In the colonies period, there was a line of distinctions that was drawn to separate deserving poor, meaning those who are not able to provide for themselves, and verses underserving poor, which are those who are able to work, but for whatever reason choice not too. According to the Pennsylvania Society and the New York Society, the deserve poor was classified as widow, children, disable and the old. In the meantime, undeserved poor was categorized as intemperance and lazy individuals (Rockman, 37-56). The notion that undeserved poor was due to individuals’ moral failure dominated conversation on poor reforms. In fact, during the era of scientific charities, which started after 1870s, the same notion was kept (Katz, 72). Led by Josephine Shaw Lowell, during the era of the scientific charities the line between the deserve poor and the underserve poor was clearly drawn. Driven by the idea, “the best help ...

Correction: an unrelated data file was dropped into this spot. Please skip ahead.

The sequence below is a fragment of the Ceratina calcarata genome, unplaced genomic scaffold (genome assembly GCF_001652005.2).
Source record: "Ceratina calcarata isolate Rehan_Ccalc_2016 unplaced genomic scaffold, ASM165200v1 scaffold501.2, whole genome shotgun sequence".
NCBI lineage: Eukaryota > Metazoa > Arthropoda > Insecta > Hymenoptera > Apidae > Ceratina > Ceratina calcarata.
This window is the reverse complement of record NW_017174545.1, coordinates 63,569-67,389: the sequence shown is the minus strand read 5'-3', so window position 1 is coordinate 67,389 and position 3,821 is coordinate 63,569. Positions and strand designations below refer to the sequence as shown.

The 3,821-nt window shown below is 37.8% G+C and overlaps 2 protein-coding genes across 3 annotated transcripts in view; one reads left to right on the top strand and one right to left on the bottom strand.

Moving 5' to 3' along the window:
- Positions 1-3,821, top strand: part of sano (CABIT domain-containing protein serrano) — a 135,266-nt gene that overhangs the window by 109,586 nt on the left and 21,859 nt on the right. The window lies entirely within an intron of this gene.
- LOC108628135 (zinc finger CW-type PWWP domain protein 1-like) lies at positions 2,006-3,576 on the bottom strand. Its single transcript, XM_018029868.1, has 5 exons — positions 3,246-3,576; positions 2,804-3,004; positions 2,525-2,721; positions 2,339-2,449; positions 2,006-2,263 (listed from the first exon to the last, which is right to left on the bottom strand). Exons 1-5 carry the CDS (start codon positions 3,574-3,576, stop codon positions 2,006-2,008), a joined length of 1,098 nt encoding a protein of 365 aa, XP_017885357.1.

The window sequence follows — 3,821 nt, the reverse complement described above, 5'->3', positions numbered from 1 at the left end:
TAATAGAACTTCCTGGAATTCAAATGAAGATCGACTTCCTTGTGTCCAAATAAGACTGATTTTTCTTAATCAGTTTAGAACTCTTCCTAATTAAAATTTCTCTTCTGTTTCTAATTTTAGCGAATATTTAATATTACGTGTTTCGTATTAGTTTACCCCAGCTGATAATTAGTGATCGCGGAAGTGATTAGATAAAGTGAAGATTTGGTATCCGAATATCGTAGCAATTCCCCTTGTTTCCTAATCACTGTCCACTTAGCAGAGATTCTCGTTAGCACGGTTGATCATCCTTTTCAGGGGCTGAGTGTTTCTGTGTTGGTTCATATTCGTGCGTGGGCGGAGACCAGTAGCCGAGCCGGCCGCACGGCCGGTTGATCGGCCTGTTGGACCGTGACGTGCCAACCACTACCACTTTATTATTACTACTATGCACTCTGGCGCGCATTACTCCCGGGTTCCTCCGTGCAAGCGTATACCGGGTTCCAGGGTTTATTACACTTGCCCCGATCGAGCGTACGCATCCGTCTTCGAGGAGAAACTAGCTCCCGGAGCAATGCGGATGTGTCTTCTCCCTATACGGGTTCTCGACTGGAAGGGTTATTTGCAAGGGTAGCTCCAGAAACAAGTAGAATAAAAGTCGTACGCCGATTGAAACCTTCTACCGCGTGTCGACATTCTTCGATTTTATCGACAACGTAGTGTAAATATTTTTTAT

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...ay jobs are done by immigrants. Whether they are first to second generational immigrants, they were used to work jobs and pays waged that majority of American would not work for. Policies on immigration change based on what assets immigrants bring in or what they can contributes to this country. The colonies had the same view as modern day reformers except in their time; many of the foreigner were more seen as a burden to their community.
In conclusion, ideas that shape poor and immigration reforms has not change much since colonies time. There have been many conversation regarding poverty and immigration in American history, and anyone who only look at one period of history would be deceived to believe that there have been crucial changed. The truth is the system has change, but the conversation and ideas that guides poor and immigration reforms remain the same.
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